The Tech Team is here to support you! Please reach out to your site tech or the Technology department as you make this challenging shift to online teaching and learning. This will take time to adapt and that’s expected. Connect with your colleagues and brainstorm ideas together. It’s ok to start with what you know and move forward from there.

How-to Share a Link to Meet/Zoom in Google Classroom

Step 1: When you have created a video meeting in Meet or Zoom, you’ll need to copy the link to share out. Remember, if you’re using Zoom, you need to go to your settings and allow joining via web browser (Instructions here)

Step 2: Open the Google Classroom where you’re sharing the invitation link.

Step 3: Click on STREAM up on the very top of the page.

Step 4: In the middle of the page, click on “Share something with your class…”

STEP 5: Type the directions or information for the meeting. For example, “Join me at 3:00pm Thursday for story-time.”

Step 6: Then click on the ADD button below what you typed. Choose LINK. Paste the link to your Zoom or Meet in the space provided. Click ADD LINK. On the bottom right, click the POST button.

Congratulations, you did it!

Monday, March 23, 2020

How To Use Your School Phone FROM HOME!

With our At-Home learning initiative and stay-at-home in effect, some of you may feel that there is an obligation to use your personal phones to stay connected with students and parents. While staying connected is more important now than ever before, we understand this is not ideal for multiple reasons.

In order to continue to facilitate communication, we are enabling our phone system’s ability to access classroom/school extensions at home through the 8x8 Virtual Office app. The app can be downloaded onto your mobile phone or laptop and will allow you to make calls that look like you are using your phone at work (Caller ID will show your school number, not your personal cell number).

If you would like to get started, please follow the instructions provided below. First step is to download the app from the app store from your mobile phone and then have to reset your 8x8 password to login.

First Step:
App Store Installation (or search for 8x8 Virtual Office from your mobile phone) choose one:
Google Play/Android:
PC/MAC (headset with microphone recommended): 

Second Step:
Reset your 8x8 password via the following link: (or from the app login window)

  • Click on ‘Forgot Password?’

  • Fill in your Email address
  • Click ‘Send’

Third Step:
Check your District Email for an email from ‘’ and follow the guide from 8x8 to reset your password. (Check your Spam or All Mail folders if no email is in your Inbox)

Final Step:
Open up the app and log in with your Email and the password you just set.

(Note: You may want to log off the app after-hours to prevent incoming calls after your workday obligations are complete)

Technical Assistance:

Your Site Techs are ready to provide support in getting this setup. If you need assistance feel free to contact them directly or email me at

Saturday, March 21, 2020

Getting Familiar with Google Classroom

At-home learning poses a lot of challenges. But with Google Classroom, you'll find a great way to stay in touch with your students. Whether it's creating a "Stream" for you and students to keep in touch with each other, or pushing assignments to your students through "Classwork," once you have your class set up, you will find it is a great tool.

This post has lots of embedded links in the blue text. Clicking on them should help you become familiar and comfortable with Google Classroom. However, USD teachers can contact one of the Instructional or STEAM ToSAs for further help.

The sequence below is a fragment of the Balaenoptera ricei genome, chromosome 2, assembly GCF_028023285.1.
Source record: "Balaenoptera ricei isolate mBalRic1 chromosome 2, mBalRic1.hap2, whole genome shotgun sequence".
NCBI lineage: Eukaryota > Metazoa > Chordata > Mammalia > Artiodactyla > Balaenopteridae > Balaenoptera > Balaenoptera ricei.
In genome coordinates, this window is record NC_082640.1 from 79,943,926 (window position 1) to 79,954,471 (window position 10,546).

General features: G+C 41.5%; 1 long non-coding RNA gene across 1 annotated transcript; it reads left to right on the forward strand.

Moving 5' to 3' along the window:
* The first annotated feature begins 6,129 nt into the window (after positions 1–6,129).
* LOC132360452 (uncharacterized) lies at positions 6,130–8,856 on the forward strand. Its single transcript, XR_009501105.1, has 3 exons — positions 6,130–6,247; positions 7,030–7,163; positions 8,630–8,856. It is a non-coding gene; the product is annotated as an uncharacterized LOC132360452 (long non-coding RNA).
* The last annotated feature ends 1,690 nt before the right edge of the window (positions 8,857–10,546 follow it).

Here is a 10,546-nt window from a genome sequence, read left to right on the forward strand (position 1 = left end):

Get started by creating a Class. Once your class is created, there are two ways to have students join your class

Lucky for us, USD has been a Google for Education District for years and our students have accounts from early primary grades and generally know their username and password. If not, you will have to email it to their families for them to join. Once they are signed into their account, all USD students can access Google Classroom through their school's Symbaloo page. You might like to share this doc with families and students to help them sign into Google Classroom for the first time.

Once your class is set up and students are invited, you may like to "Share something with your class..." in the Stream tab. You might like to invite students to share by posting in the Stream. Both you and they will be able to Google Drive files, links, files or YouTube videos. If you would like to reserve the Stream for communications from you, you can turn off student access by clicking on the gear in
the upper right-hand corner of your class and scroll down to "General." There you can set parameters.

You can also delete a post or mute a student by using the three dots that appear on the right of a post. When muted, a student will still be able to submit work.

Of course, posting and assigning classwork is the primary reason teachers use Google Classroom. Teachers create assignments, a quiz, ask a question, or add material. At USD, second through fifth grades teachers will copy each day of the first two weeks of lessons and add them to your Google Classroom. Heather Koleszar created screencasts which walk you through posting both the Reading and Writing (Step 4) and Math (Step 5) assignments. If you are a co-teacher in a class, you can "re-use a post" from their class, a great way to share the work load with your grade level colleagues.

Once work is assigned, you'll be able to see, comment on and grade your students' work. One way to access it is through the Classwork tab. Another is through the Classroom folder created in Google Drive.

Hopefully, this will get you started. If you have questions, here is a resource that might help. And, of course, your USD ToSAs are here to help.